There are a few local stories worth comment this week; the Suddenlink vandalism case is at the top of my list. As I write this, our cable service has just been restored after nearly 48 hours. It was a reminder how often we use the internet, for everything from email to research to checking on the latest news updates.
Several times during the outage, I caught myself saying “I’ll look that up,” followed by, “oops, I can’t.” I didn’t miss television much, as I don’t have time to watch it during the week anyway, but others in my house were very unhappy. We don’t have phone service through Suddenlink, precisely because AT&T is much more reliable.
The Humboldt County Sheriff’s Office is investigating the string of vandalism, but it’s a tough case. The department can’t possibly guard every utility vault in the county. If this case is solved, it will more than likely be by an alert citizen reporting suspicious activity, or by working from the other end.
Tens of thousands of Suddenlink customers have been inconvenienced by the outages; it’s probably not aimed directly at one or two of them. It seems more likely that the company itself is the target, and while the direct costs of repairing the damage are relatively modest – an estimated $50,000 as of last Friday – the customer outrage and bad publicity are much more expensive. A disgruntled former employee might easily be the perpetrator.
Traffic problems, long a simmering concern on the North Coast, are boiling over in the wake of another pedestrian fatality in Eureka. Just hours after the Times-Standard highlighted statistics showing Eureka and the county as a whole have much higher rates of collisions and deaths than comparable areas, the accident occurred near Eureka High School. A nearby intersection had recently been the scene of another serious collision which injured a student.
Locals are talking about what should be done. Better enforcement of traffic laws and better engineering are two popular suggestions, but they both cost money. We can all help right away, for free, starting the next time we leave the house.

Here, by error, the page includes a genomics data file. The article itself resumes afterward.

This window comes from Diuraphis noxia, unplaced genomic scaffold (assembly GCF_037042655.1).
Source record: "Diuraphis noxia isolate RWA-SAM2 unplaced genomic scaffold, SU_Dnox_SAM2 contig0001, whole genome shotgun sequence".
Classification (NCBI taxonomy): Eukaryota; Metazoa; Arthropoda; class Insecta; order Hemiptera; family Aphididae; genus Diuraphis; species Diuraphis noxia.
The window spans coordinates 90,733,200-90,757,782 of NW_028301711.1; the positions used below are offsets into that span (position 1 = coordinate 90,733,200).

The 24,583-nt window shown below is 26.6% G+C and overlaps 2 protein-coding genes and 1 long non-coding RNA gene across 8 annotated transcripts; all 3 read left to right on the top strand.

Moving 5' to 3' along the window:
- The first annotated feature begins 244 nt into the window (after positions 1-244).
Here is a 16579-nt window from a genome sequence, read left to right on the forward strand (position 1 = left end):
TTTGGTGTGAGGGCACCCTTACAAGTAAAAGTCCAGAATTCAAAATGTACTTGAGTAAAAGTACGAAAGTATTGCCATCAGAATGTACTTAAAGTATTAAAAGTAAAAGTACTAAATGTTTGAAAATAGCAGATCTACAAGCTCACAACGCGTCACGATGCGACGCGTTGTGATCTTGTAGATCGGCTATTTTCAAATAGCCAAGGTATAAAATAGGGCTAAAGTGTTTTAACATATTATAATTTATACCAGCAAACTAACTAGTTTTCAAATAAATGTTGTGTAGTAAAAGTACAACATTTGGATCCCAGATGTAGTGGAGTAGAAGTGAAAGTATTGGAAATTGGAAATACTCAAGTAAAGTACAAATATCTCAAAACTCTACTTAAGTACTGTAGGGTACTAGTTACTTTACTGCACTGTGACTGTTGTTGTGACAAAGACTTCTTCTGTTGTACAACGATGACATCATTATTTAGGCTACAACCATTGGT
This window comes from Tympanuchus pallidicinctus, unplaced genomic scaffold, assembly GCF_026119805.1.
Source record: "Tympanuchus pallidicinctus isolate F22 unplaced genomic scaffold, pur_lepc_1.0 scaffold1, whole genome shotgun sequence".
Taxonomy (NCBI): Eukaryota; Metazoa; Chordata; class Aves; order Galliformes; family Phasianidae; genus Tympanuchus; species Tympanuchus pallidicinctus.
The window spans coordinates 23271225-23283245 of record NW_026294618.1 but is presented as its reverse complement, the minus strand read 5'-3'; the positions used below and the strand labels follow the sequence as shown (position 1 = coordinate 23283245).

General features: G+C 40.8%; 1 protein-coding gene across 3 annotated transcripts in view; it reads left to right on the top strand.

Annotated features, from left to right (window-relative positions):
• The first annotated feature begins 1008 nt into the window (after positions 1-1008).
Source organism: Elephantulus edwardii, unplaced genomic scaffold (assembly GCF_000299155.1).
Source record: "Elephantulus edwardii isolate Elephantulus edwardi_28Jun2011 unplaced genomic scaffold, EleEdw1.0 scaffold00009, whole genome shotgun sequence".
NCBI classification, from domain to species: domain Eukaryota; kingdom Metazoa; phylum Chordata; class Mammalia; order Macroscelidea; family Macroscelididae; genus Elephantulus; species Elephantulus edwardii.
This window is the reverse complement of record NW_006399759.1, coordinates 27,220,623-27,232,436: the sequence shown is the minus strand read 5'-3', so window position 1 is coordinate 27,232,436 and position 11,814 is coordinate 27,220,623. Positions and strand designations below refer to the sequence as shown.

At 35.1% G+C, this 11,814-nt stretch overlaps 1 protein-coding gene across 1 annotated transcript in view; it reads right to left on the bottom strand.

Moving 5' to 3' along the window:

Drivers: slow down. The vast majority of driving emergencies are exacerbated by speed. Pay close attention to your surroundings, expect the unexpected and watch out for bicycles and pedestrians. Drive sober, redwood trees don’t move over.
Bicyclists and pedestrians: my late aunt used to say the cemetery was full of people who had the right of way. Be alert, and be visible. I passed a pedestrian the other night on a dark section of Central Avenue who was almost in the traffic lane, wearing dark clothing, and invisible until the last moment.
Speaking of Central Avenue, I don’t understand why so many local residents were adamantly opposed to the county’s plan to improve it by reducing and controlling left turn opportunities. I’ve thought since I moved here from Eureka 19 years ago that Central Avenue has too many driveways directly on the arterial. And the two-way left turn lane enables and encourages unsafe turning motions.
Many drivers will turn left out of a driveway across two lanes of traffic, bypass the left turn lane entirely and pull into the far lane in the opposite direction, all directly in front of cars they don’t even look for. Forcing them to turn right, drive a block or two and use a dedicated left turn lane at a traffic signal would increase safety for everyone.
Many people cited big delivery trucks as a reason not to limit left turns, but the companies which own them should already be doing that. Fuel efficiency and safety considerations moved UPS to route its trucks with minimal left turns and the program is saving Brown billions. Driving a few extra blocks will usually save fuel over idling waiting for a big enough break in traffic for a truck to safely turn left across two lanes of traffic.
I live in northwest McKinleyville, and often use the northbound exit to Murray Road, then turn left. There are some metal posts studded with reflectors outlining a pedestrian pathway between the right turn area and the left turn area at the end of the exit. I don’t know if they actually protect pedestrians, but they definitely block my view of oncoming vehicles.
The safety corridor between Eureka and Arcata, once alleged to be impossible by CalTrans, has proven to be an effective and low cost measure to reduce collisions and deaths on that section of 101. We never would have known that without trying it. And the 50-mile-an-hour speed limit turned out not to be the precursor to Apocalypse that many persons predicted it would be.
Change is hard, but it’s often worth the sacrifice. It’s not a bad thing to occasionally be reminded that technology drives huge portions of our lifestyle. And it’s never a bad idea to slow down and drive more carefully.
(Elizabeth Alves notes that another subject which has locals talking is the new trash and curbside recycling program. Comments and suggestions are welcome care of the Press ot to email@example.com)